Davis immediately mustered his company with their guns and ammunition, so when Major Grover rode up to march his regiment over to Seminary Ridge, he found Company C all ready. He directed them, to go ahead and take a position on the right of the proposed battle line. Company C of the 76th Regiment took the lead over Seminary Ridge on that fateful day of July 1, 1863, the opening of the Battle of Gettysburg.

They marched cross-country beyond the railroad cut where no rails had yet been laid, and out into the open fields There, to their surprise, they saw emerging from a small ravine in a wheat field to their front, the banner and bayonets of an enemy force.

Lt. Lucius Davis of McLean, commanding, knew his duty - brush aside the enemy if strong enough or if not, hold the position until reinforcements arrive. Immediately Davis ordered his men forward, firing into the enemy - a part of A.P. Hill's Corps, who were surprised to find opposition as they had planned to go quietly into Gettysburg to procure badly needed shoes for the troops.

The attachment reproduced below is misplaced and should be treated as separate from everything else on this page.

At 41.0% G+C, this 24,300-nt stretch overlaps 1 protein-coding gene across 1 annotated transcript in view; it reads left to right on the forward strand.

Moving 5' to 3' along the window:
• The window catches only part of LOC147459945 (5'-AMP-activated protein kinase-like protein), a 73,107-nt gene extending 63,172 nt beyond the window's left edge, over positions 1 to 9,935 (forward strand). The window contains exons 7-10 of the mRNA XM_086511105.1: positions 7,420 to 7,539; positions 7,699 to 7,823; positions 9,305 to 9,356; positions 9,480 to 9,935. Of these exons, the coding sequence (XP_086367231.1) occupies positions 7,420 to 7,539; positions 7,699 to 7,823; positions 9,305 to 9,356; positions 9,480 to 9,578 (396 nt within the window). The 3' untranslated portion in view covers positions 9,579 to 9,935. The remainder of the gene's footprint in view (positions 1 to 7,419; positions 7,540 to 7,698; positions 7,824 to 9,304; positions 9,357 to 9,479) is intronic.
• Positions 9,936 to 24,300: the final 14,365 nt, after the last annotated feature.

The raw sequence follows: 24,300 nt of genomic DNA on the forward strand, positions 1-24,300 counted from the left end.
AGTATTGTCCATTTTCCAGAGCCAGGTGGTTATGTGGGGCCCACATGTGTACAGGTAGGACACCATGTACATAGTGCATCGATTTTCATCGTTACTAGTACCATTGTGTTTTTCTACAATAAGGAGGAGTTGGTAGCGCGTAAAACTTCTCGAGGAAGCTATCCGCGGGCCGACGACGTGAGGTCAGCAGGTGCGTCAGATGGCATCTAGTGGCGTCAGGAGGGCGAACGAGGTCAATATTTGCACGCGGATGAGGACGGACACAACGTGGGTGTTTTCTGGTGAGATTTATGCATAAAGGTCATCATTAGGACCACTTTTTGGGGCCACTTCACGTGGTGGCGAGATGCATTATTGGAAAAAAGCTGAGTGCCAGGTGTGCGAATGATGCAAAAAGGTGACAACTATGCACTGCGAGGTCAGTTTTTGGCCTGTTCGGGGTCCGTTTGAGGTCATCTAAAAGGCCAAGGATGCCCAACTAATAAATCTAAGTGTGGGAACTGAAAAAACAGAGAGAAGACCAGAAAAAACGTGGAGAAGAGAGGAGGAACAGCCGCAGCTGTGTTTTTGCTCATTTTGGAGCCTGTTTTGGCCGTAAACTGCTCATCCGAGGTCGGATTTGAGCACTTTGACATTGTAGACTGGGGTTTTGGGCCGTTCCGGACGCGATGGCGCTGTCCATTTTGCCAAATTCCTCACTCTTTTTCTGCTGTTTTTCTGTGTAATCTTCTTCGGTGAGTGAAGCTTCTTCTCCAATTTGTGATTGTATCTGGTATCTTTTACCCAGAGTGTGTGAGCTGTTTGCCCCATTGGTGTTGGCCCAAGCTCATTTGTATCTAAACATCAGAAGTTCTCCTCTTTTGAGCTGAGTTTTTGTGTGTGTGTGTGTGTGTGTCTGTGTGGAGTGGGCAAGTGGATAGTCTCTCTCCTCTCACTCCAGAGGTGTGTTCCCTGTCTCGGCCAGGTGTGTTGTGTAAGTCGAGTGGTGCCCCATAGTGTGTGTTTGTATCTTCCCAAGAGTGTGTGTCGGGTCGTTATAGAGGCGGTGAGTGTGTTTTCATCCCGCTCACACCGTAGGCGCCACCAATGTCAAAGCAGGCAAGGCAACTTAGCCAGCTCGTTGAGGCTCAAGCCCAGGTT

Thus, the historic Battle of Gettysburg began with this first clash of hostile troops near the railroad cut. The rest of the regiment came up and joined in the fight , followed by the 56th Pennsylvania and the other regiments in the First Corps. General John Reynolds in command, was killed early in the fight and General Abner Doubleday succeeded in command of the First Corps.

The Union forcers were outnumbered. In the first half hour, 160 of the total of 369 officers and men of the 76th were casualties, and Major Andrew J. Grover (a native of West Dryden) was killed. Then the command of the regiment devolved to the senior captain.